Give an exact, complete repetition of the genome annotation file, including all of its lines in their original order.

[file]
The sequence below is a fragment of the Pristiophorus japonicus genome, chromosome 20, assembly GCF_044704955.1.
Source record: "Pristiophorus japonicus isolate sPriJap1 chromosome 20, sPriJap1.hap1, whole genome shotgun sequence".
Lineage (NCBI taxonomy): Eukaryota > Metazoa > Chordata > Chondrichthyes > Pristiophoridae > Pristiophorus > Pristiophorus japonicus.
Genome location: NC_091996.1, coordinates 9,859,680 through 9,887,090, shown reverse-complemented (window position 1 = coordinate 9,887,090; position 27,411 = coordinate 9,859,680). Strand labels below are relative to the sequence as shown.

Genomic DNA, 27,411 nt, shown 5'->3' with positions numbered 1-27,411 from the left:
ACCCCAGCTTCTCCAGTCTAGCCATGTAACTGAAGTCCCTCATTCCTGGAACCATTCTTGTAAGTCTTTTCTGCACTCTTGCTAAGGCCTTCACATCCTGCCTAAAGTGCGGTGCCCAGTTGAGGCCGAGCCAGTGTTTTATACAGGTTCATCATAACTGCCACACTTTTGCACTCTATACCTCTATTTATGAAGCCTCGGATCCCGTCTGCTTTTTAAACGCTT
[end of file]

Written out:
The sequence below is a fragment of the Pristiophorus japonicus genome, chromosome 20, assembly GCF_044704955.1.
Source record: "Pristiophorus japonicus isolate sPriJap1 chromosome 20, sPriJap1.hap1, whole genome shotgun sequence".
Lineage (NCBI taxonomy): Eukaryota > Metazoa > Chordata > Chondrichthyes > Pristiophoridae > Pristiophorus > Pristiophorus japonicus.
Genome location: NC_091996.1, coordinates 9,859,680 through 9,887,090, shown reverse-complemented (window position 1 = coordinate 9,887,090; position 27,411 = coordinate 9,859,680). Strand labels below are relative to the sequence as shown.

Genomic DNA, 27,411 nt, shown 5'->3' with positions numbered 1-27,411 from the left:
ACCCCAGCTTCTCCAGTCTAGCCATGTAACTGAAGTCCCTCATTCCTGGAACCATTCTTGTAAGTCTTTTCTGCACTCTTGCTAAGGCCTTCACATCCTGCCTAAAGTGCGGTGCCCAGTTGAGGCCGAGCCAGTGTTTTATACAGGTTCATCATAACTGCCACACTTTTGCACTCTATACCTCTATTTATGAAGCCTCGGATCCCGTCTGCTTTTTAAACGCTT